Educate yourself on your care
Sometimes, when doctors can’t provide you with the full amount of care you need, you should spend time researching the process and effects of a medical transition. Additionally, you can attend support groups to help you find the help you need.
Explore financial assistance options
Medical transition procedures can be costly, but many providers have financial assistance programs. Remember to check with the billing department and your health insurance company to see what you can work out.
Seek LGBTQIA+-affirming health care providers
Find providers knowledgeable about transgender health care and have experience working with the LGBTQIA+ community. Organizations like Planned Parenthood provide trans care nationwide, often with a sliding-scale financing option.
When your health care provider can’t answer basic medical questions, the whole experience can be a little disheartening. This knowledge gap can lead to inadequate care and misdiagnosis.
While undertrained doctors aren’t your fault, there are still steps you can take to help them understand your needs.
Educate your physician
While this may not always feel comfortable, advocating for yourself can help you get the care you need. Openly discuss your needs and concerns with your health care provider and share any reliable resources or informational materials you know of to help educate them.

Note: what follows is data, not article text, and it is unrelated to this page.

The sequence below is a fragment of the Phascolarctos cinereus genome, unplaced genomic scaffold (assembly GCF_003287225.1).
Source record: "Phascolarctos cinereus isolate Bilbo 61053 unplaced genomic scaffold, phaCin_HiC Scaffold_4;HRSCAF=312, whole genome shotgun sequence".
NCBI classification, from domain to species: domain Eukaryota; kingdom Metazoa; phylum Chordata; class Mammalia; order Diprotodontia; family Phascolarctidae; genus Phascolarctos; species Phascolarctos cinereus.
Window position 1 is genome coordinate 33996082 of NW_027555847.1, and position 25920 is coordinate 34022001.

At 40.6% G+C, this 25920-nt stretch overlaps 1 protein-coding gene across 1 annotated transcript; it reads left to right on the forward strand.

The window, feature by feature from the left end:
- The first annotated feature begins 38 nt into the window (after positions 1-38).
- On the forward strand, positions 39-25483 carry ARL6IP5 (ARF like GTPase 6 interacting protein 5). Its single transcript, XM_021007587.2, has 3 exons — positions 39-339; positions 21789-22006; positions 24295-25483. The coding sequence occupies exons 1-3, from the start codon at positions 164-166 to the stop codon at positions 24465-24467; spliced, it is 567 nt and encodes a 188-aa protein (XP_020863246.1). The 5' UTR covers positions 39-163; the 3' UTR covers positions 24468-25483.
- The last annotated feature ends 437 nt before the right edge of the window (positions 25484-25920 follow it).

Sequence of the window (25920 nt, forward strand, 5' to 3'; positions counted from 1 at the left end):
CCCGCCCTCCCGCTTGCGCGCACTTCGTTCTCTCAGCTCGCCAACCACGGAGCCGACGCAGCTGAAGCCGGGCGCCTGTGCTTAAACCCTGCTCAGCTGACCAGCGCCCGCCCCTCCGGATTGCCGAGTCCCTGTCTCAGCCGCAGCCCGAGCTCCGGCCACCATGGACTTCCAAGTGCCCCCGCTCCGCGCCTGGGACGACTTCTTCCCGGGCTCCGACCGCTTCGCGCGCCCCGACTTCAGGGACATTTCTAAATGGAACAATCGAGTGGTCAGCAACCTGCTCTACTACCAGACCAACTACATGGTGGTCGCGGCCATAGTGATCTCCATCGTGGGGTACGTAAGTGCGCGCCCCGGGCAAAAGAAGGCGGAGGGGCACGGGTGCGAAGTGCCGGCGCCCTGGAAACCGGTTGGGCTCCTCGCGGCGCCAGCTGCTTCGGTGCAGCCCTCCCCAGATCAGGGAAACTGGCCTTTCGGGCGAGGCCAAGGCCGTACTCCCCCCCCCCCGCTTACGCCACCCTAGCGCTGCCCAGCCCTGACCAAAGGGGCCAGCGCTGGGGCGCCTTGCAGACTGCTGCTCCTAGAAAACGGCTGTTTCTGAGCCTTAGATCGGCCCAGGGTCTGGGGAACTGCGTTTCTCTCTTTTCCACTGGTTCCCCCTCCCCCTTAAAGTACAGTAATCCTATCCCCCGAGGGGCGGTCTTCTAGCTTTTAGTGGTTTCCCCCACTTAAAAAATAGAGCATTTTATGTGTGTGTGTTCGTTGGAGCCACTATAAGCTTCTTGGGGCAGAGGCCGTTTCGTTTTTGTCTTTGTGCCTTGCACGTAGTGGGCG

Research LGBTQIA+-competent health care providers
Look for providers with specialized training or experience in LGBTQIA+ health care.
Seek LGBTQIA+-specific health centers or clinics
Consider accessing health care services from specialized health centers or clinics that prioritize inclusivity. You can find these centers through the CDC’s directory.
If you encounter a provider who demonstrates a lack of knowledge or sensitivity, there’s likely a place on their website where you can provide feedback to the medical center or leave an online review.
From hate crimes to harassment and bullying, the LGBTQIA+ community continues to face disproportionate levels of violence. By exploring preventive measures, support networks and advocacy efforts, we can all work toward a future where all individuals are free to express their identities without fear of violence or harm.
We can all take steps to promote the safety of the LGBTQIA+ community by doing the following:
Advocate for legal protections
Contact your local representatives, attend town hall meetings or join advocacy organizations to advocate for stronger legal protections.
Practice bystander intervention
Learn about bystander intervention techniques and actively intervene if you witness harassment or violence. You can safely intervene by using distraction techniques, calling for help or directly addressing the situation to de-escalate and protect the targeted individual.
Speak out against LGBTQIA+ violence